How to Solve Problems with Critical Thinking
Everyone has problems: money problems, interpersonal problems, business problems, social problems, technical problems, legal problems, medical problems, family problems. What problems are you facing?
The first step in solving a problem is to examine the problem and define it.
Be specific: what exactly is the problem? Find the root problem. What appears to be the problem may only be a result of the root problem, so the root problem must be solved rather than its side effects.
Look at the problem from various points of view.
If people are involved, look at it from each of their points of view. How do they see the problem? If it isn’t a problem involving people, look at the various aspects of the problem: for example, temperature, speed, lack of necessary resources, supply and demand, timing, a component of a machine or system, etc.
Next, analyze the problem.
Who/what is causing the problem? What are the contributing factors?
What are the effects of the problem?
Who or what is affected by the problem?
When did the problem begin?
When does the problem most often occur?
Is there a specific place where the problem occurs?
Who can do something about the problem?
What has already been tried to solve the problem?
Are there any solutions being used elsewhere to solve the problem that are working?
Once you have analyzed the problem, it is time to find a solution.
Use creative thinking to produce various solutions.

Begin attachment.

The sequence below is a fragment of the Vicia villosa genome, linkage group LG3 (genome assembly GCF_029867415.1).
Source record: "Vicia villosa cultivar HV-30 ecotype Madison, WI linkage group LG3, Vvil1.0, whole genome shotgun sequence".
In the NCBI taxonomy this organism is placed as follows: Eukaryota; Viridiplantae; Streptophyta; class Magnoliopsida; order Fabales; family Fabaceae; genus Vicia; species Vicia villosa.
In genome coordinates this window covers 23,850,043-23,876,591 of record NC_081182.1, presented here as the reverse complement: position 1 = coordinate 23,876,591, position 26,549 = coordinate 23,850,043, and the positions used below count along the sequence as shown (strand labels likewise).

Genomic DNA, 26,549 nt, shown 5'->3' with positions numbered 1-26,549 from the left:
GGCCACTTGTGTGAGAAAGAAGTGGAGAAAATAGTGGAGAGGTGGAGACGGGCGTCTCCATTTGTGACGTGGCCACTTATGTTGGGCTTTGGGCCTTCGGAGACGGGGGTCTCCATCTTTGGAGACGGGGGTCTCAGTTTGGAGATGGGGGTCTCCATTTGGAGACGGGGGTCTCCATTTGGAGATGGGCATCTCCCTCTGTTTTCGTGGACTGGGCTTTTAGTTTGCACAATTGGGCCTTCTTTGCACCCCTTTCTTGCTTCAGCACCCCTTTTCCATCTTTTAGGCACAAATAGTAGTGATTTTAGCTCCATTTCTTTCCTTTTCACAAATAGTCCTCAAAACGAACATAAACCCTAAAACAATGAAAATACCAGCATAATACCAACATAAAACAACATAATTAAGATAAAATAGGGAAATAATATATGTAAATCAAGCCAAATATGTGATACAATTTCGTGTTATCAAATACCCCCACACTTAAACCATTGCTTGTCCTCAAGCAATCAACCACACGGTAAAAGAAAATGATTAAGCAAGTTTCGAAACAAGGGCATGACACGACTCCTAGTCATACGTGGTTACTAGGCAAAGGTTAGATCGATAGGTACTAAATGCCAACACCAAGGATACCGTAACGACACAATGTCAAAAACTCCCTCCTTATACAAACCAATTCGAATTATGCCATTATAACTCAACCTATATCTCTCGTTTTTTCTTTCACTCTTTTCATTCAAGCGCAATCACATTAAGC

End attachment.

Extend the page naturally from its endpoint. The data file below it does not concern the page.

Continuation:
Next, examine possible solutions. Consult experts. Study how others have solved similar or the same problems.
What solution will solve the root problem?
What are the costs in time, money, etc. to implement this solution?
Who can help resolve the problem?
What do you need to do to persuade others to provide the necessary tools for fixing the problem?
Propose a solution to those who can do something about it.
During the process of enacting the solution, measure its effectiveness. If you are not satisfied with the results, attempt a different solution.
Sometimes, there is no one else who can solve a problem except you.
A friend of mine, has an autistic daughter. Once she finished high school, there were no social activities available for her except very expensive programs. Her daughter became isolated and withdrawn. She tried a number of available solutions, but none offered what her daughter really needed. After much searching, she still could find no program or opportunity that would help her daughter to have social interactions on a regular basis. So, she created the solution. She quit her job and started a foundation and program for autistic young adults and it has been a great success.
See Austen’s Autistic Adventures.
Right before I graduated with my Bachelor’s degree in English, my entire department at Ericsson’s was laid off. This was after the events of 9/11 and there were no jobs to be had. I spent eight hours every day submitting resumes and calling about all kinds of possible jobs and found nothing. Not even McDonald’s would hire me. At the end of my rope, I began reading books about successfully finding work as well as a book titled How to Think Like Einstein. I don’t remember which book or combination of books convinced me to try something different. Instead of looking for advertised jobs, I asked myself: “What kind of job can I do?” I knew I wanted to become a college teacher, but I could not teach at college level until I earned a Master’s Degree. Then, I realized that I could teach non-credit courses, so I created a list of non-credit courses I was qualified to teach. I wrote out short course descriptions for each one and I sent them along with my resume and a cover letter to every community college in the area. I received a call a few weeks later offering me a noncredit technical writing course in the Fall. I went on to teach several other non-credit courses and eventually found a technical writing job through a former coworker. The fact that I had been teaching technical writing helped me get the job.
What is your method for solving problems?